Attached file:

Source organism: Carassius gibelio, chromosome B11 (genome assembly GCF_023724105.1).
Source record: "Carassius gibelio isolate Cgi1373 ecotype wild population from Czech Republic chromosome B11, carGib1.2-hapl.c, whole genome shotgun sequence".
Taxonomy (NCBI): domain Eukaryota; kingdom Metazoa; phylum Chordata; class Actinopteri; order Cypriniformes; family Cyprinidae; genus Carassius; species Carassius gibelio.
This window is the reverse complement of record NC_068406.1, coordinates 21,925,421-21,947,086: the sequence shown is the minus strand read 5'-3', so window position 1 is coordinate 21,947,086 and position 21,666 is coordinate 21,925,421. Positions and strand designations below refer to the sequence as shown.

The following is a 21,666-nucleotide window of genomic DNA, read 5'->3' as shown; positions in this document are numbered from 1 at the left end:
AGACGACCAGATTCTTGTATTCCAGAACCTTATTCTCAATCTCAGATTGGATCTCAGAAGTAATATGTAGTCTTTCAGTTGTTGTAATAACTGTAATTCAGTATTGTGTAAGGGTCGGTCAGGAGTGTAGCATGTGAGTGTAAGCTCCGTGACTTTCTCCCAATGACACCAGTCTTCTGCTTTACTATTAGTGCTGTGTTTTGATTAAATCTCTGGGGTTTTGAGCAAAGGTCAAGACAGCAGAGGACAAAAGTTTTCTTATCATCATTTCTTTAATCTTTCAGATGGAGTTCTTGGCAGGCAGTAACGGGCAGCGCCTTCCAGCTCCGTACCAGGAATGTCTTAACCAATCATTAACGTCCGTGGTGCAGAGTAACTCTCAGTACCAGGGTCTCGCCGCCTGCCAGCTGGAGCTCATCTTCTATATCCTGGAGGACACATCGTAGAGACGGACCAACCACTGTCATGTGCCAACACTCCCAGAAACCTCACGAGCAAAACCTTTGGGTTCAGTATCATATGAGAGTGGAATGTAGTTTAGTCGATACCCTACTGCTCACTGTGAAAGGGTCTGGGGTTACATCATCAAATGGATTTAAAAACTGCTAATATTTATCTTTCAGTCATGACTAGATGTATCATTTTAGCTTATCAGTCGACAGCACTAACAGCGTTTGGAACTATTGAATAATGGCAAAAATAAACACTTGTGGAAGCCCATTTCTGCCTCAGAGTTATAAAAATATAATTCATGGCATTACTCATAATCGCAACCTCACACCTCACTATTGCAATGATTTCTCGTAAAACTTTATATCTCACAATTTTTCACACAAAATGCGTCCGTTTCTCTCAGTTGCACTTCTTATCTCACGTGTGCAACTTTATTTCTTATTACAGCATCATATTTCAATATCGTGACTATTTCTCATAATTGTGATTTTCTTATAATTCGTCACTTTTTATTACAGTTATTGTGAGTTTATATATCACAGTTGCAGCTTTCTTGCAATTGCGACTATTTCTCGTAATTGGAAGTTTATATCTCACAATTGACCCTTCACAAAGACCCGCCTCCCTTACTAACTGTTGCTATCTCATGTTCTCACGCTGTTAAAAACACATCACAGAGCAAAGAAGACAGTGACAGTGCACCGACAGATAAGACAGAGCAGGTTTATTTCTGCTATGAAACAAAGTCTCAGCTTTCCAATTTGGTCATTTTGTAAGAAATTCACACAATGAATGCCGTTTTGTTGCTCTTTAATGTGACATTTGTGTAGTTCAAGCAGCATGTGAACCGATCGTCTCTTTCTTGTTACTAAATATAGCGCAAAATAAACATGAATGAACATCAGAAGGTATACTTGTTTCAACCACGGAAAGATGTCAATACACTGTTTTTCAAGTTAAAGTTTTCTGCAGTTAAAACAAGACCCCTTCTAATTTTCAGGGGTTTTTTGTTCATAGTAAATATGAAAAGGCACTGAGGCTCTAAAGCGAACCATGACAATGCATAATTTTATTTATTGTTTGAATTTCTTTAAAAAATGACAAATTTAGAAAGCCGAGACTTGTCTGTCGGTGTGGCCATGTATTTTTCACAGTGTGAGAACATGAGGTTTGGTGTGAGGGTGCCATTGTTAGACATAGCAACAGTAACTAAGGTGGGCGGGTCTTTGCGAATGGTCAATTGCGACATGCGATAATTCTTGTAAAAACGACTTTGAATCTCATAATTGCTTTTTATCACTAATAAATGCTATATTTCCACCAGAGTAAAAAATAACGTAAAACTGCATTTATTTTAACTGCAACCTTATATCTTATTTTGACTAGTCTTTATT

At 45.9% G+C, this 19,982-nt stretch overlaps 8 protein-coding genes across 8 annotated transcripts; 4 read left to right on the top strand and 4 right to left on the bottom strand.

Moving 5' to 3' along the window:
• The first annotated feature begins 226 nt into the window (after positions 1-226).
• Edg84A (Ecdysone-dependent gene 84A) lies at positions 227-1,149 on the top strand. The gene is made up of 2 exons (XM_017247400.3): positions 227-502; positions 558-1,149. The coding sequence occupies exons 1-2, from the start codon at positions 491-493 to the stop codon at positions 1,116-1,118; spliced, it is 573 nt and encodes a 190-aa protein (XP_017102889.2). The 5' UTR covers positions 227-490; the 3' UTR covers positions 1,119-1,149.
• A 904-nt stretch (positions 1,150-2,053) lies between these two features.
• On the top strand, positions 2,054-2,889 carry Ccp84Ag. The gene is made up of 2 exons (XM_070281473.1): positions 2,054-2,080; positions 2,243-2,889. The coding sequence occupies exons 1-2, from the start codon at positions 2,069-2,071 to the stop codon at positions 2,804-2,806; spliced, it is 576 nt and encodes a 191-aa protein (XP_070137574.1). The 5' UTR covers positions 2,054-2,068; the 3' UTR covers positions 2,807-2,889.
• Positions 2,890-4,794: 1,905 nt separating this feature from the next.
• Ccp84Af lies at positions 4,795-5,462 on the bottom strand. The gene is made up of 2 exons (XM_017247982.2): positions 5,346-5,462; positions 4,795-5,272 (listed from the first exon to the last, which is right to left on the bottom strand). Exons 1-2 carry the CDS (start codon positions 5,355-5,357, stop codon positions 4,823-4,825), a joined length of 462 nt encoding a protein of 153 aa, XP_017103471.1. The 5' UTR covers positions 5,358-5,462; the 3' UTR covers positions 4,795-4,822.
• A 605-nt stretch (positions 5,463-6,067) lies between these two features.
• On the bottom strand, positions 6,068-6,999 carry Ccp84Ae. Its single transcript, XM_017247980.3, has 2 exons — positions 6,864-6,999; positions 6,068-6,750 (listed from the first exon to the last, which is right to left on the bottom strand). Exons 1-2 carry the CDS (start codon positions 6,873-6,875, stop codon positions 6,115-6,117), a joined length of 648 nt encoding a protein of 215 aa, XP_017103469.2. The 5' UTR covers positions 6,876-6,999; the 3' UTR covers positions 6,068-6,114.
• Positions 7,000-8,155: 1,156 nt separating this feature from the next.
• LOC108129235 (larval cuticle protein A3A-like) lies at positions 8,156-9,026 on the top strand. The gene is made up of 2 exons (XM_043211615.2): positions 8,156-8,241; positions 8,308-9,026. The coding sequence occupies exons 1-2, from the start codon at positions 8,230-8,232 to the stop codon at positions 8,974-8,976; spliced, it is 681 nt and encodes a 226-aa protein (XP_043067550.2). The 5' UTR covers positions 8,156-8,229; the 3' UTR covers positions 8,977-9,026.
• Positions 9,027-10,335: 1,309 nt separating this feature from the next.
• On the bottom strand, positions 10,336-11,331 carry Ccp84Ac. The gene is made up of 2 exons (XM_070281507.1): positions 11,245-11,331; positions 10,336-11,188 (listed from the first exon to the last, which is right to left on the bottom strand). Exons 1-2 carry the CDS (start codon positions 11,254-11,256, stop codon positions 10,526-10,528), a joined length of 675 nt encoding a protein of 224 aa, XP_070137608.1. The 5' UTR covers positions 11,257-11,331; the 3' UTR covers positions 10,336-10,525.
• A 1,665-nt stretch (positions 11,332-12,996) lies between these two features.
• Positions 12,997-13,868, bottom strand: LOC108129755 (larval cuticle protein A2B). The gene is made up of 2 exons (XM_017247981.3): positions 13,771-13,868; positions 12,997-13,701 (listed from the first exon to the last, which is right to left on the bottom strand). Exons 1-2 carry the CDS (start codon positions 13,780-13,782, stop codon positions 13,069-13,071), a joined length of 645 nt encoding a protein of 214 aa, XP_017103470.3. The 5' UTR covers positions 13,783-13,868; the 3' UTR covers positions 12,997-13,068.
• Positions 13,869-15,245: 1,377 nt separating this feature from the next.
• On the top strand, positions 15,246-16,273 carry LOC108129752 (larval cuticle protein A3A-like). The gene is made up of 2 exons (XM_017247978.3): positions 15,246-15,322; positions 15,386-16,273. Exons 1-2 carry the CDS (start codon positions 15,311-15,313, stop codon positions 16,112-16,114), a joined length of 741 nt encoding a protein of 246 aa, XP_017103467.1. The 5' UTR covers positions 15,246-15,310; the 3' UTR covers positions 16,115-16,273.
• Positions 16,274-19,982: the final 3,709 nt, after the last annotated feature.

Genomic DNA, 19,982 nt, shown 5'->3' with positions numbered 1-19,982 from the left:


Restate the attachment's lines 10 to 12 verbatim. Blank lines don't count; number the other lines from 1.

• Edg84A (Ecdysone-dependent gene 84A) lies at positions 227-1,149 on the top strand. The gene is made up of 2 exons (XM_017247400.3): positions 227-502; positions 558-1,149. The coding sequence occupies exons 1-2, from the start codon at positions 491-493 to the stop codon at positions 1,116-1,118; spliced, it is 573 nt and encodes a 190-aa protein (XP_017102889.2). The 5' UTR covers positions 227-490; the 3' UTR covers positions 1,119-1,149.
• A 904-nt stretch (positions 1,150-2,053) lies between these two features.
• On the top strand, positions 2,054-2,889 carry Ccp84Ag. The gene is made up of 2 exons (XM_070281473.1): positions 2,054-2,080; positions 2,243-2,889. The coding sequence occupies exons 1-2, from the start codon at positions 2,069-2,071 to the stop codon at positions 2,804-2,806; spliced, it is 576 nt and encodes a 191-aa protein (XP_070137574.1). The 5' UTR covers positions 2,054-2,068; the 3' UTR covers positions 2,807-2,889.